Once again, the Fakirs enter through the auditorium singing and stand in front of the curtain which rises during the last stanza.

Why do you wander restlessly, why this envy and greed,

Death’ll follow wherever you go, a truth you better heed!

All your wealth and possessions, your cattle of every breed,

Those heaps of rice and lentils, every grain and every seed,

As you pack your bag to leave there’s nothing you’ll need.

Yes you are a big trader and your stakes are very high,

But, beware, there is another, a bigger one, close by,

All your sugar and saffron from lands far and nigh,

Sweet condiments, hot spices that bring tears to the eye,

As you pack your bag to leave there’s nothing you will need.
Time will empty your saddlebag and deflate it as it must,

Your fabulous wealth and rosy health will also gather rust,

And you will lie all alone in the wilderness of dust,

Quite forsaken and forgotten by all you love and trust.

As you pack your bag to leave there’s nothing you will need.

Why crave for worldly goods, and pine for Midas’s touch?

Where you are headed, silly man, you won’t need much,

All this velvet, all this silk, and glittering brocaded stuff,

Fancy saddles and gilded howdahs won’t add up to much.

As you pack your bag to leave there’s nothing you will need.

Your sole thought is of profit which makes you slog like mad,

But don’t forget you are stalked by an enemy vicious and bad,

None can help, neither family, nor friends, nor mom, nor dad,

Nor prayer you made, charity you gave, nor succour to the sad.

As you pack your bag to leave there’s nothing you will need.
Death will drive you to yonder shore leaving the body in tatters,

Others will claim your worldly goods and everything that matters,

You’ll be alone in a dark grave as your dust in the wind scatters,

None will look in, no bird, no insect, nor the cricket which chatters.

As you pack your bag to leave there’s nothing you will need.
Fakirs leave.
It is early morning. Some shopkeepers, having arrived early, are busy opening their shops. Vendors’ cries can be heard.
Kakri Seller: Why are the policemen patrolling the market so early in the morning today?

Melon Seller: Where? I didn’t see any policeman.

Laddoo Seller: They must be looking for you, Black-face, to arrest you.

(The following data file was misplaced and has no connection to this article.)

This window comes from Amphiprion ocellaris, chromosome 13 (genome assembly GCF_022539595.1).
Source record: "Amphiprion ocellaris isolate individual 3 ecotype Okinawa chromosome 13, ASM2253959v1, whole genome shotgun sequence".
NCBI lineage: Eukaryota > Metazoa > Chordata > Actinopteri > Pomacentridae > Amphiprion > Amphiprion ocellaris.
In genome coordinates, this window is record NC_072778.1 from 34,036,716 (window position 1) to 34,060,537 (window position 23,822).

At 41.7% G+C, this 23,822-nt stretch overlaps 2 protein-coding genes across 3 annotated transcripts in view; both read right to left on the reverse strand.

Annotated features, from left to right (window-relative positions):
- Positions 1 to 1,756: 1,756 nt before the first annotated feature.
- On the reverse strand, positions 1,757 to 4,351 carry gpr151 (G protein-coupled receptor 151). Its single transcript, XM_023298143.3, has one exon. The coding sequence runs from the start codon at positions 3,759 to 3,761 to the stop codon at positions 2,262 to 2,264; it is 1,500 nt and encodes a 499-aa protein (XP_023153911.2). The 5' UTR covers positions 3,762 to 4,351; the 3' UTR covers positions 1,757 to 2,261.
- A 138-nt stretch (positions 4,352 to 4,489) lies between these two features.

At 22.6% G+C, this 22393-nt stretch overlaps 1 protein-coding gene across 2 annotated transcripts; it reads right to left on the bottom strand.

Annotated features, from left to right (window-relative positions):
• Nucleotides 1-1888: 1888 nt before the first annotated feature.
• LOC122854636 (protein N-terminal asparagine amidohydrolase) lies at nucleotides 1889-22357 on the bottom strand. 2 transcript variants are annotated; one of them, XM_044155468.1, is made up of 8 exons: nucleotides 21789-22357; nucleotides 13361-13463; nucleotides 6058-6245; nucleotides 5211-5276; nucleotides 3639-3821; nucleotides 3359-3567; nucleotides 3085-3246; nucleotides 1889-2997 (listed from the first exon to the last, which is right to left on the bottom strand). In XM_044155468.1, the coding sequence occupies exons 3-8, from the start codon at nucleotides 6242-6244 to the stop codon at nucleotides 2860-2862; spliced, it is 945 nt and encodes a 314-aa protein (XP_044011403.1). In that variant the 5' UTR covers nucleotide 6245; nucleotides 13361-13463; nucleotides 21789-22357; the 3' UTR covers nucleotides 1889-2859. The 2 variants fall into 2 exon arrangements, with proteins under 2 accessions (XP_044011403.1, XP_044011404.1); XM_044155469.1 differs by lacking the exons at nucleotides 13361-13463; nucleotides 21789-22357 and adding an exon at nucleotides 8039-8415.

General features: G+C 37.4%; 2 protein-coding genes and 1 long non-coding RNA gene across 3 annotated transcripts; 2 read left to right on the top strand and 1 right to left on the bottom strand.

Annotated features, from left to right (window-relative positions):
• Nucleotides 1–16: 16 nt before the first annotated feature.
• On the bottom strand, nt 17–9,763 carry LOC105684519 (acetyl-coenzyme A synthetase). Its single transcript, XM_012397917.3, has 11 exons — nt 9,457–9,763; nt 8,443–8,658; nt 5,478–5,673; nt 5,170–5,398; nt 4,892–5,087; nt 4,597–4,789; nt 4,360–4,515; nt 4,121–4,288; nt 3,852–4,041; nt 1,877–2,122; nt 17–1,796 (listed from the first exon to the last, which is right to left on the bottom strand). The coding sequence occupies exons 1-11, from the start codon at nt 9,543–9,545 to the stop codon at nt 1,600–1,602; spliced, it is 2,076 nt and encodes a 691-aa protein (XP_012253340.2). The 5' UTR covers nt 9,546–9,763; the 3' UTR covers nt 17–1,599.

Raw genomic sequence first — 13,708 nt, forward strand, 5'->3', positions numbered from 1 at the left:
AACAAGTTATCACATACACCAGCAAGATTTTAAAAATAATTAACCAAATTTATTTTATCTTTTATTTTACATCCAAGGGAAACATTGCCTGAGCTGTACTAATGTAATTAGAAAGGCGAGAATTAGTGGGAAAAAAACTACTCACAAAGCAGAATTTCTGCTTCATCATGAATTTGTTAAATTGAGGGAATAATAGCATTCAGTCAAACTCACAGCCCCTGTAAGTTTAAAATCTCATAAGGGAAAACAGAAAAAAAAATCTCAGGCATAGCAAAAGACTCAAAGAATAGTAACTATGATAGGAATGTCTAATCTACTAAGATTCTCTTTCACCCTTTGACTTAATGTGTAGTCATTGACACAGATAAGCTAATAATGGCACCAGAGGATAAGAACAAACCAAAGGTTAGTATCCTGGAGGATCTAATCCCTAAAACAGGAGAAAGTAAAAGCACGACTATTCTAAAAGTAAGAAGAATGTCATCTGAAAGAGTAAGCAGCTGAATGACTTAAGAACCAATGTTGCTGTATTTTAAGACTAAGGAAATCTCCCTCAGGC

Poet and Companion come to the Bookseller’s shop.

Kakri Seller: Let them come. How does it matter to you? It won’t be such a bad thing if the bastards arrest me. One will at least get to eat. I starve the whole day and break my back in the bargain. Much better to sit in the lock-up, eat in comfort, and not have to worry. Let the jealous go green with envy!

Bookseller: Didn’t Chowdhary Ganga Prasad sahib say anything else to you?

Poet: He spoke obliquely. I realized that that was not an appropriate moment to talk to him.

Bookseller: But he must have said something?

Poet: I told you. The moment I mentioned you in connection with the publication of my collection, he interrupted me and said that he’d first like to clear certain old matters with you before considering any new book.

Bookseller: Why did you mention me at all?

Poet: What else could I do?

Bookseller: Dear sir, I have been in his debt for a long time now. That is why I had asked you to talk to him about the book yourself.

The Kite Seller enters carrying a caged parrot and humming, and goes on to open his shop.
Kite Seller: (humming)

The poor, the lowly, and persons of high degree,

Everyone in Agra swims and swims wonderfully.

Congratulations, Ramoo! I am told that you are the proud father of a son now and that there was much celebration here?

Utensil Seller: Where had you disappeared, brother?

Kite Seller: I had gone with Mian Nazir to witness the swimming fair. On return, I find that a fine has been imposed on the shop. This penalty was the last thing I needed.

Utensil Seller: You should just tell them that your shop was closed. There are witnesses. I am willing to vouch for you.

Yüklə 495,53 Kb.

Dostları ilə paylaş:
1   2   3   4   5

Verilənlər bazası müəlliflik hüququ ilə müdafiə olunur ©muhaz.org 2024
rəhbərliyinə müraciət

gir | qeydiyyatdan keç
    Ana səhifə